Lung hyperinflation, airflow limitation and air trapping follow.
What are the external nose features?
Bone + cartilage covered by facial muscle and skin.
2 apertures (nares)
What are the internal nose features?
Anterior - nares
Posterior - nasopharynx via posterior apertures (choanae)
Describe the nasal septum.
Divides the nasal cavity into 2.
- perpendicular plate of ethmoid
- septal cartilage
Describe the respiratory mucosa.
Pseudostratified ciliated columnar epithelium + goblet cells.
Function - trap and humidify air.
Describe the olfactory mucosa.
At roof of nasal cavity.
Sensory receptors for smell.
Define conchae (turbinates).
3 bony shelves that project medially from the lateral walls of the nasal cavity (inferior, middle and superior).
Function - cleanses and increases SA.
Define nasal meatuses.
Broad opening inferior to each 3 conchae (inferior, middle and superior).
What does the sphenoid-ethmoidal recess have an opening for?
Spheno-ethmoidal recess is superior to superior conchae.
What does the superior nasal meatus have an opening for?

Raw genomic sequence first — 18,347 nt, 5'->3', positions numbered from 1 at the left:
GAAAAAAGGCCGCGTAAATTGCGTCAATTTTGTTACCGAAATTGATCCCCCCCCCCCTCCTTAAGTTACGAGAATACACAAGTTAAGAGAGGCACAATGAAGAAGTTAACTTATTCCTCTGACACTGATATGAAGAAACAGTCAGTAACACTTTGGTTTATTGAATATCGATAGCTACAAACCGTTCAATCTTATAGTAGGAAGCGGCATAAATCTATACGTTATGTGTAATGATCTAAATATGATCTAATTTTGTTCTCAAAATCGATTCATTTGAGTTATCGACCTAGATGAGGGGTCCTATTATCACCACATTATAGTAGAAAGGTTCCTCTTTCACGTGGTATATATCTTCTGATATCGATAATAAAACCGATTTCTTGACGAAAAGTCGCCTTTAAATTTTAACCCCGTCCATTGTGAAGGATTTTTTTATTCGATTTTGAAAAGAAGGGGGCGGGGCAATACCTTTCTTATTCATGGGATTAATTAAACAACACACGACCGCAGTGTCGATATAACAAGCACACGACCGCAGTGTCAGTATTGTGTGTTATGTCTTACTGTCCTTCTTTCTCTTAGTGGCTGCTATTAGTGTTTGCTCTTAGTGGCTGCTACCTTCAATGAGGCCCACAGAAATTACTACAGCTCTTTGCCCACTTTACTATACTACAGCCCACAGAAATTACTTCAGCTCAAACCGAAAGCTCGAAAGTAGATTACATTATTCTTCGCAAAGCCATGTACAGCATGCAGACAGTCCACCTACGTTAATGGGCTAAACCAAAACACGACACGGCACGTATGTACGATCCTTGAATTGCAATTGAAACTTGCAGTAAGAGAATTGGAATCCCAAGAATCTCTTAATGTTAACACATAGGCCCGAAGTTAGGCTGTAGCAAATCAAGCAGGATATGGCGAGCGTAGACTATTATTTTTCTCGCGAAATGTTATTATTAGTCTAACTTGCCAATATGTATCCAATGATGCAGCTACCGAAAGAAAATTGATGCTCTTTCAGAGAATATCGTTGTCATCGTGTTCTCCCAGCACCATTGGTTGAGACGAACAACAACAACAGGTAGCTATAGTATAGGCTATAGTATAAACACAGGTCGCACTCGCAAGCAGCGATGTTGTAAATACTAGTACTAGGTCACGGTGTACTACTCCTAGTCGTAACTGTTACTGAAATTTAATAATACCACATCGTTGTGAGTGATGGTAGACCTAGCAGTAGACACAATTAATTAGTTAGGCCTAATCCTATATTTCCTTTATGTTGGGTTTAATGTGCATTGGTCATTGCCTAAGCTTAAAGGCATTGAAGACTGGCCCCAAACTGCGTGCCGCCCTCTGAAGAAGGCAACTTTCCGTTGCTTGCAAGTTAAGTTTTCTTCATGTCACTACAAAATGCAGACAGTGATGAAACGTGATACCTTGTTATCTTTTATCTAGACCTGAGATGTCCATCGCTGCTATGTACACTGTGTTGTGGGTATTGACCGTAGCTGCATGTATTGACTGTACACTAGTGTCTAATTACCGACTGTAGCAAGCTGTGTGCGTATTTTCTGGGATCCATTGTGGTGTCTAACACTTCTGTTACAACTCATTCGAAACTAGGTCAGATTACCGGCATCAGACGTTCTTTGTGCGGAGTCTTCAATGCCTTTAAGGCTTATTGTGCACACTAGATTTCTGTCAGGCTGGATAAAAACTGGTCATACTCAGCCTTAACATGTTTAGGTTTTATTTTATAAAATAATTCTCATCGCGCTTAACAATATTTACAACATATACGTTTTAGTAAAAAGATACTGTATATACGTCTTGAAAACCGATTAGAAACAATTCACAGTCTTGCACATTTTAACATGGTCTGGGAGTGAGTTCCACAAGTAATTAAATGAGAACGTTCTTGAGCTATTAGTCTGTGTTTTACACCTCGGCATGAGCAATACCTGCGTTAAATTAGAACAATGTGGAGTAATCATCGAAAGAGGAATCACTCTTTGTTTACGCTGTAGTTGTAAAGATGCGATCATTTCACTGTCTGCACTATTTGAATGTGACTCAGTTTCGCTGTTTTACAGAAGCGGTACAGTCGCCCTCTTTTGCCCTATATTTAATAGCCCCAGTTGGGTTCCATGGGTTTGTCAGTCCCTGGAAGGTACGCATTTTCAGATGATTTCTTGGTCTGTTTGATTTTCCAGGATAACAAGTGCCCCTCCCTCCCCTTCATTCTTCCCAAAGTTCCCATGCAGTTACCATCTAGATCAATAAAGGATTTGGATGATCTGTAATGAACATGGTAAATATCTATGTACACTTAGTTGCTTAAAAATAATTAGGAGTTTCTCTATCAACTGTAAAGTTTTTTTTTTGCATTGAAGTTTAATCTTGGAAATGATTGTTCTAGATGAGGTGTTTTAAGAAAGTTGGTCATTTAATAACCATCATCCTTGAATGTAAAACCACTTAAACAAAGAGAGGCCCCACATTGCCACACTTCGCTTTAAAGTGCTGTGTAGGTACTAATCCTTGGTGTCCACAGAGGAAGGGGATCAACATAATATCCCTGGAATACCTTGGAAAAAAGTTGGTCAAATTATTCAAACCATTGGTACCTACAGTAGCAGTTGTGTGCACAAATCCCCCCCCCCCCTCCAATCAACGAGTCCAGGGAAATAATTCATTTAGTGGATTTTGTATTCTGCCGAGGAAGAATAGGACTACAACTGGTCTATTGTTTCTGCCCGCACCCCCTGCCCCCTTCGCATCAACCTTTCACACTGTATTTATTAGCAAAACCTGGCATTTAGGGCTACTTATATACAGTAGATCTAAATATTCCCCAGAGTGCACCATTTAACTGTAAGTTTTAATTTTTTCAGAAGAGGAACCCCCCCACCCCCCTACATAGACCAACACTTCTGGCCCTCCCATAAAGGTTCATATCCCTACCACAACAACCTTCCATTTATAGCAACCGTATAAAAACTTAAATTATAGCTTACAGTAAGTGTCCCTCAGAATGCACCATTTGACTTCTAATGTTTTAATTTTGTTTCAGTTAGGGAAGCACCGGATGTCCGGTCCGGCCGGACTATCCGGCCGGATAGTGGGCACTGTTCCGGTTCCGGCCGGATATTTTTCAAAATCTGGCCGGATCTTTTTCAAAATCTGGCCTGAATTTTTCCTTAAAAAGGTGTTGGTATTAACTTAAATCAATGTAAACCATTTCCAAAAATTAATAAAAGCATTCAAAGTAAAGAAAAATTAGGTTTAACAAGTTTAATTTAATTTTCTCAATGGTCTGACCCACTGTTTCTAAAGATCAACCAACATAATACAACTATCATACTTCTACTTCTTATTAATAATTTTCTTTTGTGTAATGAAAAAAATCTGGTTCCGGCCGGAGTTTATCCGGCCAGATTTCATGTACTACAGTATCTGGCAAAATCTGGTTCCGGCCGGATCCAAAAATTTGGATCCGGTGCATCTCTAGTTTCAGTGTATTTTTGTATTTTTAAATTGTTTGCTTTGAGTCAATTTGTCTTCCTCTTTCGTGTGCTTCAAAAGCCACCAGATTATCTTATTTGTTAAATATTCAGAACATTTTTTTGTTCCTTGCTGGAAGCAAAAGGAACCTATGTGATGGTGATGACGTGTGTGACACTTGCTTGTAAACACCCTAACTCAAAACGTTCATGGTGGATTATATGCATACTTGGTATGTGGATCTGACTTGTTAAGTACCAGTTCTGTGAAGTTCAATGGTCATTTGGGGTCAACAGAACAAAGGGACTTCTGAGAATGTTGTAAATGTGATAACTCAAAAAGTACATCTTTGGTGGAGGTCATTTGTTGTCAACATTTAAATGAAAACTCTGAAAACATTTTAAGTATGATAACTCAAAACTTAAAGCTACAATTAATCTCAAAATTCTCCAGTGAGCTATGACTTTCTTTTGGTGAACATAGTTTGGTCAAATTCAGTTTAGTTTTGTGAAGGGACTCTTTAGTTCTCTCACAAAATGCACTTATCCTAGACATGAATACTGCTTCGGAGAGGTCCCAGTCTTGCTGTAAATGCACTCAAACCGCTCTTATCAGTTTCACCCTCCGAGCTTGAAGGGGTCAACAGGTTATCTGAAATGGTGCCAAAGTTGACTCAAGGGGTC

Posterior ethmoidal sinus
What does the middle nasal meatus have an opening for?
Anterior and middle ethmoidal sinus + frontal sinus + maxillary sinus.
What does the inferior nasal meatus have an opening for?
Define paranasal sinuses and list them.
Air filled bony cavities that surround the bone.
2. ethmoidal cells
What are the functions of the paranasal sinuses?
- resonation as hollow
- lined with respiratory epithelium so produce mucus that are drained into nasal cavity
- allow skull to be lighter.
Describe the blood supply to the nose.
Roof, anterior and lateral walls -> anterior and posterior ethmoidal branches of ophthalmic branch.
Meati, conchae and septum -> greater palatine + sphenopalatine + superior labial arteries.
Submucosal venous plexus - sphenopalatine + facial + ophthalmic veins.
Describe the Kiesselbach area/Little's area.
Area rich in anastomosing arteries
Describe the innervation of the nose.
Postero-inferior -> maxillary nerve
Antero-superior -> ophthalmic nerve
Common due to rich blood supply to nasal mucosa.
Bleeding arises from Little's area.
Nose picking -> rupture.